MIG tips only go down to 0.023" call-out size;  the actual size of the orifice, which is .031".

Thank you for this. It's perfect timing. I recently put together a 1/2" Frosty T 1/2" NARB and it's burning rich no matter where I position the mig tip (.023"). I was thinking of grinding out the openings on the T with a die grinder. But I'll try the hypodermic  tube instead. 

Amazon has a tube with a 0.02775" ID for $6 for a 12" length.  So unless someone can suggest a better source I will purchase it and see where it gets me. 

Share this post


Link to post
Share on other sites

Please note that most burner designs fall pretty closely into my parameters; this doesn't include "T" burners, for which you should go up one jet orifice size in every  T burner size. His design have a far different rate of flow then mine or most other burners.

Share this post


Link to post
Share on other sites

I also have a 1/2" Mikey burner that I use outside the forge that could benefit from a smaller orifice. So I think I'll order the tubing anyway. If it doesn't improve the T burner (I think it will since going from 0.025" to 0.023" tip was an improvement)  it's no loss since I can use the part anyway. If it does help than I can report back on the NARB thread about using that method to improve the burn since there is not much info on 1/2" burners in that thread.

Share this post


Link to post
Share on other sites

I've never made a 1/2" T myself. Teenylittlemetal guy is the 1/2" T burner maker to consult. He didn't do it the way I do but makes them work a treat.

Frosty The Lucky.

Share this post


Link to post
Share on other sites

FWIW for my NARB I ended up still using a .023 mig tip, but switched to the 1x1x3/4" T and a schedule 80 3/4" pipe nipple (which I reamed out to taper the ends) in order to combat the excessively rich burn. That may not be the best solution, but it seems to work for me.

Share this post


Link to post
Share on other sites

Good GRIEF Buzz you must have to choke heck  out of the burner using that small a jet! :o

I realize using a too small jet and choking the air makes it easy to tune a burner but an 0.023" jet in a 3/4" burner? HOLY MOLY!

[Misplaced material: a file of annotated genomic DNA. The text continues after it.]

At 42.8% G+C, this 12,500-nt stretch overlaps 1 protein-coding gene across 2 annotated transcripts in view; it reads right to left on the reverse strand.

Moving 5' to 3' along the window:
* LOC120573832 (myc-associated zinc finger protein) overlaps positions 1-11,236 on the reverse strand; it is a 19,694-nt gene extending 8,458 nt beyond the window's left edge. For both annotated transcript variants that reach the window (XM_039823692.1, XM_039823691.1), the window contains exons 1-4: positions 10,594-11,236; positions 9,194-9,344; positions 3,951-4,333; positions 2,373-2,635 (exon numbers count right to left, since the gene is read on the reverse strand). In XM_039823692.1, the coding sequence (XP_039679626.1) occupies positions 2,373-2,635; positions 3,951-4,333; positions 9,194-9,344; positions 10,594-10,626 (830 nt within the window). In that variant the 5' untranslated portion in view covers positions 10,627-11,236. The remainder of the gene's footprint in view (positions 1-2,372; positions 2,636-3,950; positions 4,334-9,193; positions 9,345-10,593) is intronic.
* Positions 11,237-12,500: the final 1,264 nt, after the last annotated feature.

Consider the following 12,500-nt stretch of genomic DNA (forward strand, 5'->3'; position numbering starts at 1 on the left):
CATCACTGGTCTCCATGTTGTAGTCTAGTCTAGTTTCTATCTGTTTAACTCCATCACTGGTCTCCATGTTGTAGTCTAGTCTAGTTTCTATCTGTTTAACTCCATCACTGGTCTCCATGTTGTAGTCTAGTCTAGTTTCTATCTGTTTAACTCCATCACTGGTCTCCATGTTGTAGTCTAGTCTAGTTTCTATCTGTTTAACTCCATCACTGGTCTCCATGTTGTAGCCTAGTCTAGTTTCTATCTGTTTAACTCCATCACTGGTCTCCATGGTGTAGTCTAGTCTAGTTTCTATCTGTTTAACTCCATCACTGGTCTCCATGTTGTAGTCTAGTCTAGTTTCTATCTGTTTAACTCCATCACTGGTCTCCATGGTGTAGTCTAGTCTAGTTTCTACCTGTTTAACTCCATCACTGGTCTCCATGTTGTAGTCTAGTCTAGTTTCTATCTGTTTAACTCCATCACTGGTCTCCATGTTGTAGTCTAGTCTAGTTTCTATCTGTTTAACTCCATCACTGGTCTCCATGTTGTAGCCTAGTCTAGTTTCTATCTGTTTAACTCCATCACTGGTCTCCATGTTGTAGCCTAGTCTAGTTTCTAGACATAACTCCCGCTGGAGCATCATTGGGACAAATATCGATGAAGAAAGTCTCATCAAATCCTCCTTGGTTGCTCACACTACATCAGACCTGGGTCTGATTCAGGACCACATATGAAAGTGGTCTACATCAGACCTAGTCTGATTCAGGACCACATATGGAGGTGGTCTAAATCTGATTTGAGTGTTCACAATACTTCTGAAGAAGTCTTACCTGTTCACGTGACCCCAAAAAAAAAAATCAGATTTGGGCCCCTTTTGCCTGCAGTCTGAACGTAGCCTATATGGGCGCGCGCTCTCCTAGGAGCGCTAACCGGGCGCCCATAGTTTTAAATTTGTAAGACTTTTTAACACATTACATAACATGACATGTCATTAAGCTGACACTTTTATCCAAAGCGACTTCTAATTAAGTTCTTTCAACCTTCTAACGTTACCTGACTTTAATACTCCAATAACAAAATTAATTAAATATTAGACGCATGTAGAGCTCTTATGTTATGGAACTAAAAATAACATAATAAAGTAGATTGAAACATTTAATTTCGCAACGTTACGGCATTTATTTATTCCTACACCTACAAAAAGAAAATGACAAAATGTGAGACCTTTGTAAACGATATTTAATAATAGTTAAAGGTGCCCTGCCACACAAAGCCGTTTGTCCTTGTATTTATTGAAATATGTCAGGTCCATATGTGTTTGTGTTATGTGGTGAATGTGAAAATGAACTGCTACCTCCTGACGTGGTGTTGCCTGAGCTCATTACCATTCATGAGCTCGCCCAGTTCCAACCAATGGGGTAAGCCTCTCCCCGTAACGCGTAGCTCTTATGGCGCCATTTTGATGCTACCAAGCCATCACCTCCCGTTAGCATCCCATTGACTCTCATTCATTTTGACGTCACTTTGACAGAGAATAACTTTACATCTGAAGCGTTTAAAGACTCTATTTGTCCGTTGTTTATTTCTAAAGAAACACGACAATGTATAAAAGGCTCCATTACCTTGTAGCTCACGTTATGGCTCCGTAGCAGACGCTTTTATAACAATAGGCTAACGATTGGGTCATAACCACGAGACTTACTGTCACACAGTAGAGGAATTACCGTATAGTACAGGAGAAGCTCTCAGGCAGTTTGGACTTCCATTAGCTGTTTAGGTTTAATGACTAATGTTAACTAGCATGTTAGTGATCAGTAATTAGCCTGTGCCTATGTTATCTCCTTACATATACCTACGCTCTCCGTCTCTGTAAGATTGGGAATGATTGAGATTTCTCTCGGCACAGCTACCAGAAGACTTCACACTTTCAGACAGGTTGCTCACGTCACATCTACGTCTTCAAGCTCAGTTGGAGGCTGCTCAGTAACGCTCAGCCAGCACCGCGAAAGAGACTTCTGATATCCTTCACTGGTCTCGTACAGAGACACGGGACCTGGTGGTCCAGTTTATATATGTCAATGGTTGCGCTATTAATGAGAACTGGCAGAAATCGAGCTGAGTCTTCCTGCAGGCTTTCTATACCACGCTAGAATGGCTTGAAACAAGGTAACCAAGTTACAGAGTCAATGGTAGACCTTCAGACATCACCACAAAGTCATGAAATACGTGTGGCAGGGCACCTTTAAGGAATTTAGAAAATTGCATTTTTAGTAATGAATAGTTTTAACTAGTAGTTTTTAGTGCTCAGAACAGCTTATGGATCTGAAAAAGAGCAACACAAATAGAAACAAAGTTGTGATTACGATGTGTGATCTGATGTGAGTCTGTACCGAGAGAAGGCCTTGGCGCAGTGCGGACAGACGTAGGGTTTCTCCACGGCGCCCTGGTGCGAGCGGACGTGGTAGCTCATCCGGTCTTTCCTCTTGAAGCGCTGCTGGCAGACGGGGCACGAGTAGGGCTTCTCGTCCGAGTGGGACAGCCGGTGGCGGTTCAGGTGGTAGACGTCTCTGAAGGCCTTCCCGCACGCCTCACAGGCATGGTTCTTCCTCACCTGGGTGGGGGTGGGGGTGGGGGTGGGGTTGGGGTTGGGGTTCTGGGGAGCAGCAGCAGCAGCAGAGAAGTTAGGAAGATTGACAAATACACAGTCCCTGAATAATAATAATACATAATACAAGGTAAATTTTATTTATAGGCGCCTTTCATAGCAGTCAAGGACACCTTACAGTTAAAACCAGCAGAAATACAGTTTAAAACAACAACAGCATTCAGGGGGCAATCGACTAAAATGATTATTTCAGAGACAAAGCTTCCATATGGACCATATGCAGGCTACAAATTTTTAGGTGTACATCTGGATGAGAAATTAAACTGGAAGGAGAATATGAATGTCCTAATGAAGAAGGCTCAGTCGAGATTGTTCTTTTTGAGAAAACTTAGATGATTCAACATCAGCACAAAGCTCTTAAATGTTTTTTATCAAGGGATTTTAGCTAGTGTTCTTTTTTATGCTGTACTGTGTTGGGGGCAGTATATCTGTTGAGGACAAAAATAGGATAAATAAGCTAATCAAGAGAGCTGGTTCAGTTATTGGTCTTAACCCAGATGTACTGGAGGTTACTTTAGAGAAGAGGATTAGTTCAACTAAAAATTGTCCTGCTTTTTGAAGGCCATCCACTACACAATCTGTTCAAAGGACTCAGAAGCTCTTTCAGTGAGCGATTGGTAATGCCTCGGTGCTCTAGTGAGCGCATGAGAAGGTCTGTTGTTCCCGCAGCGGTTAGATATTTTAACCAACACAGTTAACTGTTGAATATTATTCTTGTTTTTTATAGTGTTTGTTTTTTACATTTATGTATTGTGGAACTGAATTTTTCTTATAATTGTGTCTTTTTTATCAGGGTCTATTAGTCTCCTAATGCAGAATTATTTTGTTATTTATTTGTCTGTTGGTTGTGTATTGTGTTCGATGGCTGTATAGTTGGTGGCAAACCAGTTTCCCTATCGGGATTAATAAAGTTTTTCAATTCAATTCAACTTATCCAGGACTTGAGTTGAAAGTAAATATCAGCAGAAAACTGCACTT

Frosty The Lucky.

Share this post


Link to post
Share on other sites

I don't choke it at all.  Keep in mind that I did use a schedule 80 pipe nipple, so the ID is less than a "standard" schedule 40 nipple.  The reality is the .023 tip is probably slightly larger than "normal" as well due to repeatedly running torch tip cleaners through it to verify I had no burrs.   I may get a very small amount of scale forming in the forge, but I need to check that with some clean shiny metal to verify it.  On the other hand I can forge weld just fine with flux.  I do want to try some fluxless welding at some point and might have to block intakes a little or do something different with the jet to give that a shot.

Share this post


Link to post
Share on other sites

Gotcha, I was confused. I don't keep actual IDs of various schd. pipe and tubing in mind. I can't even tell you the actual ID of plain plumbing pipe. Since we've been discussing burners here a 3/4" x 1" T or as you called it 1" x 1x 3/4" T is used to make a burner with roughly a 3/4" ID mixing tube. Sounds like you made a disguised 1/2" burner.

I'll try to remember to ask clarification next time.

Frosty The Lucky.

Share this post


Link to post
Share on other sites

Actual inside diameters of schedule 40 (water) pipe run roughly 1/8" larger than their nominal sizes.

Share this post


Link to post
Share on other sites
On 4/4/2019 at 2:01 PM, Frosty said:

I've never made a 1/2" T myself. Teenylittlemetal guy is the 1/2" T burner maker to consult. He didn't do it the way I do but makes them work a treat.

Paging Teenylittlemetal:  Any tips? Or maybe if you have a thread on it I couldn't find you could point me in the right direction?

Share this post


Link to post
Share on other sites

Join the conversation

You can post now and register later. If you have an account, sign in now to post with your account.

Guest
Reply to this topic...

×   Pasted as rich text.   Paste as plain text instead

  Only 75 emoji are allowed.

×   Your link has been automatically embedded.   Display as a link instead

×   Your previous content has been restored.   Clear editor

×   You cannot paste images directly. Upload or insert images from URL.